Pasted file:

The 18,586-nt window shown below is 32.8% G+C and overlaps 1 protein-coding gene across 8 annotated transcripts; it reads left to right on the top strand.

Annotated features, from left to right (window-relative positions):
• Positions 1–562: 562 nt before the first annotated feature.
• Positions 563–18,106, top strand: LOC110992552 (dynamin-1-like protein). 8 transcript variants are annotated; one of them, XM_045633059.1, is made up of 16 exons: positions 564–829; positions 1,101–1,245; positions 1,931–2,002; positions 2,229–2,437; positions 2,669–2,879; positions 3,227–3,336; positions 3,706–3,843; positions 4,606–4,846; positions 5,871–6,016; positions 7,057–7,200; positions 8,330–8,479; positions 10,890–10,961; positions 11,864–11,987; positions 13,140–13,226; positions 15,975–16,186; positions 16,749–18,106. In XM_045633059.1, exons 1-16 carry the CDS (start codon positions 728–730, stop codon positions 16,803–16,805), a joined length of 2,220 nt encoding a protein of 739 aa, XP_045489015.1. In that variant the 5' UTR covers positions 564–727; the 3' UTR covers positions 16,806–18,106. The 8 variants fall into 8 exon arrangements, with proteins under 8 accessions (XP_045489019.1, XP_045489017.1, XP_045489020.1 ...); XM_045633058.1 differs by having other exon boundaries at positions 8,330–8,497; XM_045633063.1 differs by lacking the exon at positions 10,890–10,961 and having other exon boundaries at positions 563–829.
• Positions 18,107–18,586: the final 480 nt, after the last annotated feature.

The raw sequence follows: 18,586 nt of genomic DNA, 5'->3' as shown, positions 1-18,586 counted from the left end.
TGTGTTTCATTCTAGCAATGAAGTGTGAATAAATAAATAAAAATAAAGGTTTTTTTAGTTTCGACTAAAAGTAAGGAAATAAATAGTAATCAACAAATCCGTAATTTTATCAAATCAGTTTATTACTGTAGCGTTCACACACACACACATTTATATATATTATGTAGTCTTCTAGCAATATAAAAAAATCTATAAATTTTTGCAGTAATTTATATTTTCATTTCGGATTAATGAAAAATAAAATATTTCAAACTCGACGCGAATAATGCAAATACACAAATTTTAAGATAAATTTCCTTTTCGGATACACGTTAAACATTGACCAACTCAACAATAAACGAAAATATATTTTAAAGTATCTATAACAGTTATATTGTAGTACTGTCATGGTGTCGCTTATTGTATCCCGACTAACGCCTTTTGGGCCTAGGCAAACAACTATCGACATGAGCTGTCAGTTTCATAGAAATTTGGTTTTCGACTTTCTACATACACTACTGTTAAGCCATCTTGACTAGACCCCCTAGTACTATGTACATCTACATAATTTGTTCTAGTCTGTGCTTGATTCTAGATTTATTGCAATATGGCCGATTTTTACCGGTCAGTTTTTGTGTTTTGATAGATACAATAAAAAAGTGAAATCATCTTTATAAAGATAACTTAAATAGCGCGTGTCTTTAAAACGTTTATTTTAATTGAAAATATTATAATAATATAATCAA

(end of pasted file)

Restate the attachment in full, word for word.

The 18,586-nt window shown below is 32.8% G+C and overlaps 1 protein-coding gene across 8 annotated transcripts; it reads left to right on the top strand.

Annotated features, from left to right (window-relative positions):
• Positions 1–562: 562 nt before the first annotated feature.
• Positions 563–18,106, top strand: LOC110992552 (dynamin-1-like protein). 8 transcript variants are annotated; one of them, XM_045633059.1, is made up of 16 exons: positions 564–829; positions 1,101–1,245; positions 1,931–2,002; positions 2,229–2,437; positions 2,669–2,879; positions 3,227–3,336; positions 3,706–3,843; positions 4,606–4,846; positions 5,871–6,016; positions 7,057–7,200; positions 8,330–8,479; positions 10,890–10,961; positions 11,864–11,987; positions 13,140–13,226; positions 15,975–16,186; positions 16,749–18,106. In XM_045633059.1, exons 1-16 carry the CDS (start codon positions 728–730, stop codon positions 16,803–16,805), a joined length of 2,220 nt encoding a protein of 739 aa, XP_045489015.1. In that variant the 5' UTR covers positions 564–727; the 3' UTR covers positions 16,806–18,106. The 8 variants fall into 8 exon arrangements, with proteins under 8 accessions (XP_045489019.1, XP_045489017.1, XP_045489020.1 ...); XM_045633058.1 differs by having other exon boundaries at positions 8,330–8,497; XM_045633063.1 differs by lacking the exon at positions 10,890–10,961 and having other exon boundaries at positions 563–829.
• Positions 18,107–18,586: the final 480 nt, after the last annotated feature.

The raw sequence follows: 18,586 nt of genomic DNA, 5'->3' as shown, positions 1-18,586 counted from the left end.
TGTGTTTCATTCTAGCAATGAAGTGTGAATAAATAAATAAAAATAAAGGTTTTTTTAGTTTCGACTAAAAGTAAGGAAATAAATAGTAATCAACAAATCCGTAATTTTATCAAATCAGTTTATTACTGTAGCGTTCACACACACACACATTTATATATATTATGTAGTCTTCTAGCAATATAAAAAAATCTATAAATTTTTGCAGTAATTTATATTTTCATTTCGGATTAATGAAAAATAAAATATTTCAAACTCGACGCGAATAATGCAAATACACAAATTTTAAGATAAATTTCCTTTTCGGATACACGTTAAACATTGACCAACTCAACAATAAACGAAAATATATTTTAAAGTATCTATAACAGTTATATTGTAGTACTGTCATGGTGTCGCTTATTGTATCCCGACTAACGCCTTTTGGGCCTAGGCAAACAACTATCGACATGAGCTGTCAGTTTCATAGAAATTTGGTTTTCGACTTTCTACATACACTACTGTTAAGCCATCTTGACTAGACCCCCTAGTACTATGTACATCTACATAATTTGTTCTAGTCTGTGCTTGATTCTAGATTTATTGCAATATGGCCGATTTTTACCGGTCAGTTTTTGTGTTTTGATAGATACAATAAAAAAGTGAAATCATCTTTATAAAGATAACTTAAATAGCGCGTGTCTTTAAAACGTTTATTTTAATTGAAAATATTATAATAATATAATCAA